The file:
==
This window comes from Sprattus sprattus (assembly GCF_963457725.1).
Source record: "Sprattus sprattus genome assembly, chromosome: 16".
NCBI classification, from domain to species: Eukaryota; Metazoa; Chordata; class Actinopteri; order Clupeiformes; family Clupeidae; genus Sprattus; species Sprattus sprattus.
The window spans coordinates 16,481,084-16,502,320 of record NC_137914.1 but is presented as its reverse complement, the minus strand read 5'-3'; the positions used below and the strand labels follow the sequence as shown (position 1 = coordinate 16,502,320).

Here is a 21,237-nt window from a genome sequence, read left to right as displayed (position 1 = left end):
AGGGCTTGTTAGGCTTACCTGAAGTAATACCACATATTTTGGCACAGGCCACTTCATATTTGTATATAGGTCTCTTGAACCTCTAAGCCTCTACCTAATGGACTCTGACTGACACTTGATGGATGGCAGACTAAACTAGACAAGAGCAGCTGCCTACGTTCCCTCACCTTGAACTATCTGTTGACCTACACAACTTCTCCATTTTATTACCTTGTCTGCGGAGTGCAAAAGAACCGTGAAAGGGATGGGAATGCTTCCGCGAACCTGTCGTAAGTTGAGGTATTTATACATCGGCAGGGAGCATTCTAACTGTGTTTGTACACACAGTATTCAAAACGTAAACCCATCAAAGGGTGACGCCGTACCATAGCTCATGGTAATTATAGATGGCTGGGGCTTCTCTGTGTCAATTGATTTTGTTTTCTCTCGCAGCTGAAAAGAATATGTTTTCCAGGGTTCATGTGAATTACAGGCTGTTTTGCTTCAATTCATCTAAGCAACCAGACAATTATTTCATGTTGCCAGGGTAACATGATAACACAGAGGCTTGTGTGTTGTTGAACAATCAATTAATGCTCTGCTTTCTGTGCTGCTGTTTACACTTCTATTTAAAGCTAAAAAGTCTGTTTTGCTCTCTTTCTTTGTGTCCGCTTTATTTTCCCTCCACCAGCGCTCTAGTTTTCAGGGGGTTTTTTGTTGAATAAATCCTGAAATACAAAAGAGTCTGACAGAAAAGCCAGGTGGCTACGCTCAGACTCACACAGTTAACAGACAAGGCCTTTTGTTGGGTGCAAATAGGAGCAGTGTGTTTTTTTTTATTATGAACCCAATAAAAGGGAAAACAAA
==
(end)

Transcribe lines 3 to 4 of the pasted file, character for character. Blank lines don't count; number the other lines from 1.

NCBI classification, from domain to species: Eukaryota; Metazoa; Chordata; class Actinopteri; order Clupeiformes; family Clupeidae; genus Sprattus; species Sprattus sprattus.
The window spans coordinates 16,481,084-16,502,320 of record NC_137914.1 but is presented as its reverse complement, the minus strand read 5'-3'; the positions used below and the strand labels follow the sequence as shown (position 1 = coordinate 16,502,320).